Wissenschaftliche Ansprechpartner:

Dr. Stefanie Ranf
Technical University of Munich
Ranf-Lab at Chair of Phytopathology
Emil-Ramann-Str. 2, 85354 Freising, Germany
Tel.: +49 8161 71 5626 – E-mail: stefanie.ranf@tum.de

Originalpublikation:

Bacterial medium chain 3-hydroxy fatty acid metabolites trigger immunity in Arabidopsis plants
Alexander Kutschera, Corinna Dawid, Nicolas Gisch, Christian Schmid, Lars Raasch, Tim Gerster, Milena Schäffer, Elwira Smakowska-Luzan, Youssef Belkhadir, A. Corina Vlot, Courtney E. Chandler, Romain Schellenberger, Dominik Schwudke, Robert K. Ernst, Stéphan Dorey, Ralph Hückelhoven, Thomas Hofmann, Stefanie Ranf
Science, April 12, 2019 – DOI: 10.1126/science.aau1279
Link: https://science.sciencemag.org/cgi/doi/10.1126/science.aau1279

Weitere Informationen:

https://www.tum.de/nc/en/about-tum/news/press-releases/detail/article/35335/ Link to the press release

Dr. Ulrich Marsch | Technische Universität München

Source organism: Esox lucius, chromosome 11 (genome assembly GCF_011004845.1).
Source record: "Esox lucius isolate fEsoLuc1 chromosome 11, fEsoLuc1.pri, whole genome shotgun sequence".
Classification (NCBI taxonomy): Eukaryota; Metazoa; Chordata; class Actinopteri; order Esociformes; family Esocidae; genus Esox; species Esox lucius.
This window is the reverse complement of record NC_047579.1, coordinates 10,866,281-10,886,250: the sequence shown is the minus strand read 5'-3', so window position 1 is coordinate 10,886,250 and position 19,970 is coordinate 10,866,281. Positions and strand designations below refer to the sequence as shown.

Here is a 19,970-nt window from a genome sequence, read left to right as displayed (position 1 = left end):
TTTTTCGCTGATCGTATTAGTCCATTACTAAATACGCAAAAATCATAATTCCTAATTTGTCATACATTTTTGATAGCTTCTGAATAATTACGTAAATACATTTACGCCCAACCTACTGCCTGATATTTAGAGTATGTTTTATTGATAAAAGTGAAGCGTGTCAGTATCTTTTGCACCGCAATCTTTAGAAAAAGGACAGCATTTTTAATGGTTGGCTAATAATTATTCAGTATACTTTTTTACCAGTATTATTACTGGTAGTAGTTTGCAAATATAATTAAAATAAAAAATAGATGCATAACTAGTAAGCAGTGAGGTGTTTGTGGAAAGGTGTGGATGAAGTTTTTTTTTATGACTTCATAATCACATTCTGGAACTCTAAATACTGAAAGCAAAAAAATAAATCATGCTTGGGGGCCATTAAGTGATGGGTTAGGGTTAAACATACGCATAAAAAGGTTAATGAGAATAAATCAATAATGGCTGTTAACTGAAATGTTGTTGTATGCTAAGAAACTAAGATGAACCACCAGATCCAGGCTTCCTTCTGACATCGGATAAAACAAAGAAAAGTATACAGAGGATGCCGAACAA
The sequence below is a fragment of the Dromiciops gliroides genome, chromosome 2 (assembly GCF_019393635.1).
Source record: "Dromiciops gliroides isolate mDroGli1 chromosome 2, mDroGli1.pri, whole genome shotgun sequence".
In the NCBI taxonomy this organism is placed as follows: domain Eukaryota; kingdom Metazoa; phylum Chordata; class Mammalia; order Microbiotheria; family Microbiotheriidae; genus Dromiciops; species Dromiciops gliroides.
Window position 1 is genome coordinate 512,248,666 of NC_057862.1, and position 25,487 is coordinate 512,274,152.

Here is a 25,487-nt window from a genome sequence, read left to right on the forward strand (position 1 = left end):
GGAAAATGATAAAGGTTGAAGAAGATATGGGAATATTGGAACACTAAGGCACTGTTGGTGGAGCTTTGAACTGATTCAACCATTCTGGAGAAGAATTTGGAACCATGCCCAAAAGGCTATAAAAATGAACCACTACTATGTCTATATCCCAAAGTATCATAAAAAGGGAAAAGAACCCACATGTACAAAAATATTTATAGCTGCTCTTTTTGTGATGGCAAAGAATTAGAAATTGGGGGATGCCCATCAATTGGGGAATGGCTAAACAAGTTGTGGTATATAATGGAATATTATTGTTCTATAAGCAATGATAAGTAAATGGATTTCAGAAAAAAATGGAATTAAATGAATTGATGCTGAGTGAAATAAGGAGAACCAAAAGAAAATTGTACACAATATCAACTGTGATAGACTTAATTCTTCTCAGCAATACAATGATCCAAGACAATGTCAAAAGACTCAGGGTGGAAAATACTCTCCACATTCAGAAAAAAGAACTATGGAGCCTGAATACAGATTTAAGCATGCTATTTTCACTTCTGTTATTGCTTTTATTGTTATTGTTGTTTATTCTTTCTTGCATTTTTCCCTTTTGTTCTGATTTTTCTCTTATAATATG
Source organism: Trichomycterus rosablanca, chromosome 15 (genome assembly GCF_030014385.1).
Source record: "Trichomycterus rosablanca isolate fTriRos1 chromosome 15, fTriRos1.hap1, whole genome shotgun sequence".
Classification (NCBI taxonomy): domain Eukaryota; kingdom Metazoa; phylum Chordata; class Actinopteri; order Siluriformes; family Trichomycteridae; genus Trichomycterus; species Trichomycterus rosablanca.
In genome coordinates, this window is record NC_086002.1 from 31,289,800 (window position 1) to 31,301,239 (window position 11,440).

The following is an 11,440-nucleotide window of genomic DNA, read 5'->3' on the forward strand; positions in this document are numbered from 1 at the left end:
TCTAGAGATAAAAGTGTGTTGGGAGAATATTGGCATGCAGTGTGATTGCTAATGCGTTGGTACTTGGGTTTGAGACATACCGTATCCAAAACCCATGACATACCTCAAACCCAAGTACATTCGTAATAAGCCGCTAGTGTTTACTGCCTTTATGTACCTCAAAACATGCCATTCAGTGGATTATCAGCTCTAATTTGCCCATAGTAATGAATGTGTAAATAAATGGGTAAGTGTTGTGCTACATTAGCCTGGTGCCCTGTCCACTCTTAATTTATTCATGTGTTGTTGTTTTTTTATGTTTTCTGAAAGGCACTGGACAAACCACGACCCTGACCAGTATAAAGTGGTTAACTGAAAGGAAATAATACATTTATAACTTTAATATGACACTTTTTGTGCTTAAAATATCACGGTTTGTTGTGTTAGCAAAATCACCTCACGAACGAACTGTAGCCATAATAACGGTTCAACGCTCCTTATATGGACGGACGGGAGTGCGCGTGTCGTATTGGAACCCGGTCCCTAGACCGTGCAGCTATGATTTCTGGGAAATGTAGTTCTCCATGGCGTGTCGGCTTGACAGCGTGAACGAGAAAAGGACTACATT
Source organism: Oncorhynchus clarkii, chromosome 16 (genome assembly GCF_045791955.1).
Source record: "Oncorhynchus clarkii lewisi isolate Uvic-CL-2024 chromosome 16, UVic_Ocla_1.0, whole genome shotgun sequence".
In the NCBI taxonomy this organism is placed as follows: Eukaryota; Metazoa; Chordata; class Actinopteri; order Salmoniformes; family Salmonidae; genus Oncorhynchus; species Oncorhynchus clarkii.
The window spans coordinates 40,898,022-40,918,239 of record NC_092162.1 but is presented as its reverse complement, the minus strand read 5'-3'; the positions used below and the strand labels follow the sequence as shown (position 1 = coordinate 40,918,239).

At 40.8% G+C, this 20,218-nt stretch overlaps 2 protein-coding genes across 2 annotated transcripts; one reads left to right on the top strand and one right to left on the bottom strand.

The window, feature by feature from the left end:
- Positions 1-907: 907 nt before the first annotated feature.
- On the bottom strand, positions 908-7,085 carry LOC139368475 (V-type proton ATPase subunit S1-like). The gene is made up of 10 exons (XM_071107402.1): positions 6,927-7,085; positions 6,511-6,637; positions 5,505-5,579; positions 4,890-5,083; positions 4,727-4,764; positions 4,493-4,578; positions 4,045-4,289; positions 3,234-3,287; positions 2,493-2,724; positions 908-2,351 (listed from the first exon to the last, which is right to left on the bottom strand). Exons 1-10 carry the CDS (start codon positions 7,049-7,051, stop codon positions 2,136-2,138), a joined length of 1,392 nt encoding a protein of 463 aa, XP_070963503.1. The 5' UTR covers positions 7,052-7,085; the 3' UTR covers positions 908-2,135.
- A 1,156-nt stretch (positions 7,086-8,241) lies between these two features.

More articles from Life Sciences:

nachricht Protein complex may help prevent neurodegenerative diseases
12.04.2019 | Universität Konstanz

nachricht CD30 – from witness to culprit
12.04.2019 | Helmholtz Zentrum München - Deutsches Forschungszentrum für Gesundheit und Umwelt

All articles from Life Sciences >>>

The most recent press releases about innovation >>>

Die letzten 5 Focus-News des innovations-reports im Überblick:

Im Focus: A long-distance relationship in femtoseconds

Physicists observe how electron-hole pairs drift apart at ultrafast speed, but still remain strongly bound.

Modern electronics relies on ultrafast charge motion on ever shorter length scales. Physicists from Regensburg and Gothenburg have now succeeded in resolving a...

Im Focus: Researchers 3D print metamaterials with novel optical properties

Engineers create novel optical devices, including a moth eye-inspired omnidirectional microwave antenna

A team of engineers at Tufts University has developed a series of 3D printed metamaterials with unique microwave or optical properties that go beyond what is...